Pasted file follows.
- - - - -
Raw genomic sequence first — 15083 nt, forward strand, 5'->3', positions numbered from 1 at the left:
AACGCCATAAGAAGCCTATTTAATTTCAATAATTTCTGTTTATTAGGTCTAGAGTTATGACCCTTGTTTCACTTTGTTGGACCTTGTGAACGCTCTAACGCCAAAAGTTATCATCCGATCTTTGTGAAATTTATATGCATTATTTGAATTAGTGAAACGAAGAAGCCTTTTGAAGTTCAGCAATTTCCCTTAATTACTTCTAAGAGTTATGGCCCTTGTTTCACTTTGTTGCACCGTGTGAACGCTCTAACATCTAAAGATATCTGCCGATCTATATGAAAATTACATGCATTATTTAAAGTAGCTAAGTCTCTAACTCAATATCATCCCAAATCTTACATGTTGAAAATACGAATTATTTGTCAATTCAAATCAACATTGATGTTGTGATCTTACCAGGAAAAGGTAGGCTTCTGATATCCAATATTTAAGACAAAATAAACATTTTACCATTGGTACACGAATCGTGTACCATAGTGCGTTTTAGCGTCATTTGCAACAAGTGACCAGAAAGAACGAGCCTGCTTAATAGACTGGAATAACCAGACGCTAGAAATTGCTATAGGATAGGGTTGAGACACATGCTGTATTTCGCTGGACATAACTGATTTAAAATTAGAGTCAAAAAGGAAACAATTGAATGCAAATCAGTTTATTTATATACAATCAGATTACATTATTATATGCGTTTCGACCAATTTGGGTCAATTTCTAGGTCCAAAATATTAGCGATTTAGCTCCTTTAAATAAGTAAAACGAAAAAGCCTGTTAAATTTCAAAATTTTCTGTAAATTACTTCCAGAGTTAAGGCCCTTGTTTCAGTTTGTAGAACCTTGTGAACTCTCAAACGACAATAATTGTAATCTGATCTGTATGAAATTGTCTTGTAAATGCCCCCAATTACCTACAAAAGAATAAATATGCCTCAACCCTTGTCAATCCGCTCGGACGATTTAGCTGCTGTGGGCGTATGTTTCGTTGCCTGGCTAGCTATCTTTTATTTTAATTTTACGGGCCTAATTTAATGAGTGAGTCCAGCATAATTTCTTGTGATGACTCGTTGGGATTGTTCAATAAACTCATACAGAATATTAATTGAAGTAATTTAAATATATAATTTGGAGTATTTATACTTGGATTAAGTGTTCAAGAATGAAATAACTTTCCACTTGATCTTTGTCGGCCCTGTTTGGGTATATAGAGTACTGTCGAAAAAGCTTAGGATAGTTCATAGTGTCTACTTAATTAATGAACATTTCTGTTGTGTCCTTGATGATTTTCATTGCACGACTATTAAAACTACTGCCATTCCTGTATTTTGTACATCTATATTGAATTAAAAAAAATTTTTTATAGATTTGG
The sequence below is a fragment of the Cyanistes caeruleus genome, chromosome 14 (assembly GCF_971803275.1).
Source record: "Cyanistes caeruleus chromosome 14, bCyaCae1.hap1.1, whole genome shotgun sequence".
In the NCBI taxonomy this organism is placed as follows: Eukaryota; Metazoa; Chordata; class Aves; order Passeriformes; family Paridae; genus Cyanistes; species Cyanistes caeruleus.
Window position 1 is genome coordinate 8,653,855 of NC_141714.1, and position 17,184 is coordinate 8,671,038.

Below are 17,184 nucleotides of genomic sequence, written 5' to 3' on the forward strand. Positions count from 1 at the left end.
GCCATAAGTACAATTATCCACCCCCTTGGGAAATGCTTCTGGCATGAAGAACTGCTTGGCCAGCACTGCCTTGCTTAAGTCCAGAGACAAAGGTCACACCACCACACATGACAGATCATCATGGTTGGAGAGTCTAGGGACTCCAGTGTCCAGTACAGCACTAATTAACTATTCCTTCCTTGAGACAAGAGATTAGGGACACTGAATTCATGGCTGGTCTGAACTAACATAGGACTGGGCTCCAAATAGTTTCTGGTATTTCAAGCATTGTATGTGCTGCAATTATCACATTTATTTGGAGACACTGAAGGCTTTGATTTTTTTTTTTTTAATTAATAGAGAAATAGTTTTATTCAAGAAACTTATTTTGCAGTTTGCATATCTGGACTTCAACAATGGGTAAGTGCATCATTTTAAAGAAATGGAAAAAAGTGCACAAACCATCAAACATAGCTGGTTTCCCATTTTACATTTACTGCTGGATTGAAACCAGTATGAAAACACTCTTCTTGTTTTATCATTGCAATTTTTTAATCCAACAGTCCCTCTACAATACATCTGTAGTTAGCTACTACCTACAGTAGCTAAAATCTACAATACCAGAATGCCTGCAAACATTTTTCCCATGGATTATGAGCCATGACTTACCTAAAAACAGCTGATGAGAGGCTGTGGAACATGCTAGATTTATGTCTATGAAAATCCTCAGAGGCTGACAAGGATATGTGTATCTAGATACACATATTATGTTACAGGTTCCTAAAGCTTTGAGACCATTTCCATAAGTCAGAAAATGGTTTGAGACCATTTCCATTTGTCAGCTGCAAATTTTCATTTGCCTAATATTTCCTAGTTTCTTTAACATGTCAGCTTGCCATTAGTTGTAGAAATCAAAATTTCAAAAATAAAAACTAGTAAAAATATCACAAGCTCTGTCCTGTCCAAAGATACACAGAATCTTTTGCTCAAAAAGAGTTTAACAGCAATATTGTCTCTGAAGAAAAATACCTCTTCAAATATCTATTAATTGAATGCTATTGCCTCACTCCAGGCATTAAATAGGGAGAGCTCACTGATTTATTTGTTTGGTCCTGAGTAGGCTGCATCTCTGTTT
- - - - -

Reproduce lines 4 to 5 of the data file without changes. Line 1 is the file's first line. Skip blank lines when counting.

Source record: "Cyanistes caeruleus chromosome 14, bCyaCae1.hap1.1, whole genome shotgun sequence".
In the NCBI taxonomy this organism is placed as follows: Eukaryota; Metazoa; Chordata; class Aves; order Passeriformes; family Paridae; genus Cyanistes; species Cyanistes caeruleus.